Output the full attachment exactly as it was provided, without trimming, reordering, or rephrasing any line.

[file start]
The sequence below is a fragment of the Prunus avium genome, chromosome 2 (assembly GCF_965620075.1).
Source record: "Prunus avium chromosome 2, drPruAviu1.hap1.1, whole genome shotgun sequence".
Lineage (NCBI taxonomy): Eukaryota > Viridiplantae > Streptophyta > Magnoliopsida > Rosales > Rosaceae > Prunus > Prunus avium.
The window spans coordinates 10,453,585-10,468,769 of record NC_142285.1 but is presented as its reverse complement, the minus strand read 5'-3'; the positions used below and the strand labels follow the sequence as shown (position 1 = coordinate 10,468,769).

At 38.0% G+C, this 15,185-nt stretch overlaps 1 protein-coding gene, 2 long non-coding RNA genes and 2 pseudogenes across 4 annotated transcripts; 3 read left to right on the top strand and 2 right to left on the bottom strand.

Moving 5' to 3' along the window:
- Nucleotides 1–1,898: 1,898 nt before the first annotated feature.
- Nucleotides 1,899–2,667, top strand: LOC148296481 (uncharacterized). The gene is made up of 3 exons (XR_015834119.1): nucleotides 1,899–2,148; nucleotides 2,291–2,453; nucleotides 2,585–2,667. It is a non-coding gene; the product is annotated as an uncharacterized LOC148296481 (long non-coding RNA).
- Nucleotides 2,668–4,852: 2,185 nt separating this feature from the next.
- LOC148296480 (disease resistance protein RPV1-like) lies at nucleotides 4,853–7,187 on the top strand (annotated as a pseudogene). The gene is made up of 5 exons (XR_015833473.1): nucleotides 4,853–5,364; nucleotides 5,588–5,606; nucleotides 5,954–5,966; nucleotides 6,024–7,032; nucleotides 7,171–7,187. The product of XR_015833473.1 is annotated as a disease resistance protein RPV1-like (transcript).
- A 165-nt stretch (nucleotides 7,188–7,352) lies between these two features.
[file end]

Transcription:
The sequence below is a fragment of the Prunus avium genome, chromosome 2 (assembly GCF_965620075.1).
Source record: "Prunus avium chromosome 2, drPruAviu1.hap1.1, whole genome shotgun sequence".
Lineage (NCBI taxonomy): Eukaryota > Viridiplantae > Streptophyta > Magnoliopsida > Rosales > Rosaceae > Prunus > Prunus avium.
The window spans coordinates 10,453,585-10,468,769 of record NC_142285.1 but is presented as its reverse complement, the minus strand read 5'-3'; the positions used below and the strand labels follow the sequence as shown (position 1 = coordinate 10,468,769).

At 38.0% G+C, this 15,185-nt stretch overlaps 1 protein-coding gene, 2 long non-coding RNA genes and 2 pseudogenes across 4 annotated transcripts; 3 read left to right on the top strand and 2 right to left on the bottom strand.

Moving 5' to 3' along the window:
- Nucleotides 1–1,898: 1,898 nt before the first annotated feature.
- Nucleotides 1,899–2,667, top strand: LOC148296481 (uncharacterized). The gene is made up of 3 exons (XR_015834119.1): nucleotides 1,899–2,148; nucleotides 2,291–2,453; nucleotides 2,585–2,667. It is a non-coding gene; the product is annotated as an uncharacterized LOC148296481 (long non-coding RNA).
- Nucleotides 2,668–4,852: 2,185 nt separating this feature from the next.
- LOC148296480 (disease resistance protein RPV1-like) lies at nucleotides 4,853–7,187 on the top strand (annotated as a pseudogene). The gene is made up of 5 exons (XR_015833473.1): nucleotides 4,853–5,364; nucleotides 5,588–5,606; nucleotides 5,954–5,966; nucleotides 6,024–7,032; nucleotides 7,171–7,187. The product of XR_015833473.1 is annotated as a disease resistance protein RPV1-like (transcript).
- A 165-nt stretch (nucleotides 7,188–7,352) lies between these two features.